By: Jennifer Denchak Wetzel, Esquire
Since agricultural land, almost by definition, is located in rural, sparsely-populated areas across the state, often in townships with loose, or even no, zoning requirements, many such landowners will be approached by a telecommunications company to lease a small portion of their land to construct a cellular tower and related equipment. Like the real estate market in general, location has a significant impact on the market rental price, with some geographic areas seeing significantly higher rental amounts. Having a proposed cellular lease negotiated and reviewed by an attorney who is familiar with these types of leases and aware of market values can be very important for ensuring fair terms and compensation for the landowner.
The standard lease presented to a landowner is written from the perspective of the cellular company tenant. It likely does not provide for the best rental payment and escalator, a signing bonus, payment of attorney fees for lease review and negotiation, and/or payment of a portion of the revenue received by the tower company for additional carriers that co-locate on the site. Further, if the property is enrolled in the Clean and Green program, the lease needs to contain language that requires the cellular company to cover any roll-back taxes attributable to the non-agricultural use of the property.
Agricultural landowners statewide have been, and continue to be, approached by telecommunications companies with leasing opportunities. In the counties bordering Philadelphia, telecommunications companies have entered into agreements with landowners to either lease space on an existing silo for placement of their antennae or to actually assist with the process and cost of constructing a silo for this purpose. In northern and central parts of the state, sites are often selected on the tops of wooded mountains. An optimal site in western Pennsylvania saw the use of a mobile temporary tower for immediate operation. No two telecommunications leases are exactly the same.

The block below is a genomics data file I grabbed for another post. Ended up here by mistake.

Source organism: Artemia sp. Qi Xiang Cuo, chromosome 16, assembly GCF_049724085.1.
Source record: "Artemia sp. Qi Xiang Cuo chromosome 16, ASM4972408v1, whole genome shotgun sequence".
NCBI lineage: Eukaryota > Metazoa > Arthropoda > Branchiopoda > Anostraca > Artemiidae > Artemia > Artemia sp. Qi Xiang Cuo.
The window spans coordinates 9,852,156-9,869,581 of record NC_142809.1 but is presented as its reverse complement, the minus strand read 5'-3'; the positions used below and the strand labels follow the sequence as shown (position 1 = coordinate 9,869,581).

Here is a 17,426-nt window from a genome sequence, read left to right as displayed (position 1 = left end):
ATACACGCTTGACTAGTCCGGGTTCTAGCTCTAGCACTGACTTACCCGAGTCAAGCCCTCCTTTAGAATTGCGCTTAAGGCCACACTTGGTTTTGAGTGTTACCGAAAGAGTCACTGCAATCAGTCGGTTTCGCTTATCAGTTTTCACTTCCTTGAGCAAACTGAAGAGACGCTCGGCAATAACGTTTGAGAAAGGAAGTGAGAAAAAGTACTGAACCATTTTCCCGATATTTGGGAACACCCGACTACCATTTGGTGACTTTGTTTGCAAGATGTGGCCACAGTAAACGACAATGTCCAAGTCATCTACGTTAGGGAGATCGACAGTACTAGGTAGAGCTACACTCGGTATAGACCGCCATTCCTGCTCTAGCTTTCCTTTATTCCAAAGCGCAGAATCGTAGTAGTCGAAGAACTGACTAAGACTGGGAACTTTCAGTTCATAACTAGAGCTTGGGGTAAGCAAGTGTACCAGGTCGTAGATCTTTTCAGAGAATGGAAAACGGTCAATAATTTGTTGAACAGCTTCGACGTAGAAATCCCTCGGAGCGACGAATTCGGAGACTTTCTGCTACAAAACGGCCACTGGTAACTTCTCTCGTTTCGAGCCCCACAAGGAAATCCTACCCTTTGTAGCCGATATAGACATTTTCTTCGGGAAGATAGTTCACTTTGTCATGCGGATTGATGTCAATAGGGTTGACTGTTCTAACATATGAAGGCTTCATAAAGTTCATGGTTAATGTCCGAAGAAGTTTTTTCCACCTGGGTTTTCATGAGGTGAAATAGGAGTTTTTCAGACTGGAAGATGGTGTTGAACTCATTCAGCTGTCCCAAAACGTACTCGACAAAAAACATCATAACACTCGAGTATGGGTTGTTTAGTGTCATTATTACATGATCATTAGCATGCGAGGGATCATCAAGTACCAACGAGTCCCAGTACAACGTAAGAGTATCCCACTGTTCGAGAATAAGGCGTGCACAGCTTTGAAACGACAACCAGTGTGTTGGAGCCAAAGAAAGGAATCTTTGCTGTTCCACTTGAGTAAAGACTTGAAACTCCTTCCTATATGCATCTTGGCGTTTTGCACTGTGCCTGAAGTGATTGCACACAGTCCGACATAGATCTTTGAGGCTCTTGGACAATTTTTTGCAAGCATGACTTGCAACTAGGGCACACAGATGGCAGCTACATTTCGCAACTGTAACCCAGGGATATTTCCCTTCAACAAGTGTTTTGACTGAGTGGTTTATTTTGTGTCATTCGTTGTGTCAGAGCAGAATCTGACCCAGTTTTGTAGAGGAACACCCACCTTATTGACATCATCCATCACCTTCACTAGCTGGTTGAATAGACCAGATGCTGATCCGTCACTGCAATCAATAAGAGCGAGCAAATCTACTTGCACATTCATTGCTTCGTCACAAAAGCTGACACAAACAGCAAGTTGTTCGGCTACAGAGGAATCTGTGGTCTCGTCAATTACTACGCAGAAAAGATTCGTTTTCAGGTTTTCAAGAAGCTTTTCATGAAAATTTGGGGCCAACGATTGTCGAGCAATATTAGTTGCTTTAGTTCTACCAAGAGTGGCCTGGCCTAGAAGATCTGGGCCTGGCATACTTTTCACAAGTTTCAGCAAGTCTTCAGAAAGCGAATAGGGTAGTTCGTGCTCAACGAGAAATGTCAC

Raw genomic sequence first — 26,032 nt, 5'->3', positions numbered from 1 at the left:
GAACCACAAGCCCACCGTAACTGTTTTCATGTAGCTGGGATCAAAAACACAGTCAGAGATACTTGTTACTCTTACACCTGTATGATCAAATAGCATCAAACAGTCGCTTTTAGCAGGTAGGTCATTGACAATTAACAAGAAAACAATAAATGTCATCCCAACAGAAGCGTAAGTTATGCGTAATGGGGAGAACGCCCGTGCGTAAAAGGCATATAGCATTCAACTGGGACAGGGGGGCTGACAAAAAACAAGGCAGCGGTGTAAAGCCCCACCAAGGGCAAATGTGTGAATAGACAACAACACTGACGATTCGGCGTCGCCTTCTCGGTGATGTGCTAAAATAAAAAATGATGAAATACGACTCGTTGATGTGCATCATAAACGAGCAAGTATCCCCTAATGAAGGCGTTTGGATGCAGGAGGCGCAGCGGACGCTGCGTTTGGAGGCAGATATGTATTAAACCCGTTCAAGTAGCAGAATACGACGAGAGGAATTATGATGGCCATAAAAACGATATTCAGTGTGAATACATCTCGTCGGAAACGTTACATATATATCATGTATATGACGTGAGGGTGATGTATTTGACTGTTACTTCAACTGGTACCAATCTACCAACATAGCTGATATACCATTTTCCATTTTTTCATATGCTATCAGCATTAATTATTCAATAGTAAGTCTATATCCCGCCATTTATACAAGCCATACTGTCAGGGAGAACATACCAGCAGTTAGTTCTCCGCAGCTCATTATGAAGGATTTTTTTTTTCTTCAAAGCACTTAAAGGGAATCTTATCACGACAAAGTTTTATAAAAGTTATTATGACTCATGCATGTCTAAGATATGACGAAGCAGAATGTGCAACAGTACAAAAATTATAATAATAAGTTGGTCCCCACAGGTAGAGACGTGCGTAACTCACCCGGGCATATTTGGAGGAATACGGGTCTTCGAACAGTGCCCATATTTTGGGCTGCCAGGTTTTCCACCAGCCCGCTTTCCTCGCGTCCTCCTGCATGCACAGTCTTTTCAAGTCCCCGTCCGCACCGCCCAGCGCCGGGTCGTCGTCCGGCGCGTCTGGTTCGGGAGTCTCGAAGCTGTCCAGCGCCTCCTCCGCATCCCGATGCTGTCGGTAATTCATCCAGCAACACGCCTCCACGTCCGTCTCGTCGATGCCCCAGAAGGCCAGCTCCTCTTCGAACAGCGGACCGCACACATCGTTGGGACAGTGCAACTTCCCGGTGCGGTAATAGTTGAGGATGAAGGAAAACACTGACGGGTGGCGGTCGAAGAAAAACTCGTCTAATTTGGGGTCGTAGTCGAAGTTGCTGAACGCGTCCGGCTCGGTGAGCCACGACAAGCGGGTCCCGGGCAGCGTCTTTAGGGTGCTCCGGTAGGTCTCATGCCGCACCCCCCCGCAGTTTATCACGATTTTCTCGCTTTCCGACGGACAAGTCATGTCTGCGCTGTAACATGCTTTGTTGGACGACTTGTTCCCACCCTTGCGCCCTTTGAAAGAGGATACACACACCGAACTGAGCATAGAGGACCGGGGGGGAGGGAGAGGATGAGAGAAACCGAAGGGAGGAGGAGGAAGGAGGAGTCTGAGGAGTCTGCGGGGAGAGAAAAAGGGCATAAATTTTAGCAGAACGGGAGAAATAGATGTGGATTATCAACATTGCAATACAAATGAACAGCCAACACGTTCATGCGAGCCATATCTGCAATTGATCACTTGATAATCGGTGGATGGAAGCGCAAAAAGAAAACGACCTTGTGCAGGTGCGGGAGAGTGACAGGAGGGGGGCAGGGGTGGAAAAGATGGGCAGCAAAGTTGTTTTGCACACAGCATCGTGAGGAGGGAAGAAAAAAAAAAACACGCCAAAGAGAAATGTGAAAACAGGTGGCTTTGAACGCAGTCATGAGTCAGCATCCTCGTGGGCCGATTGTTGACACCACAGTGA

If a cellular company needs coverage in your geographic area, and if your site is preferable for any number of reasons, such as elevation, lack of other viable alternatives, preferable zoning requirements, etc., you will have a significant amount of bargaining power, and do not need to settle for the initial lease terms offered by the tower company. Since the duration of the standard cellular tower lease is approximately thirty (30) years, it is important to arrive at lease terms that will benefit the landowner into the future.
Aside from telecommunications leases, agricultural landowners are also often approached by companies to lease portions of their property for other purposes such as wind energy and solar energy. Most of the same concepts apply to the negotiation of the leases associated with these non-agricultural uses.
The attorneys at Mette, Evans and Woodside have experience representing landowners in the review and negotiation of lease agreements for all of the above-mentioned purposes, and are available to assist you in that regard.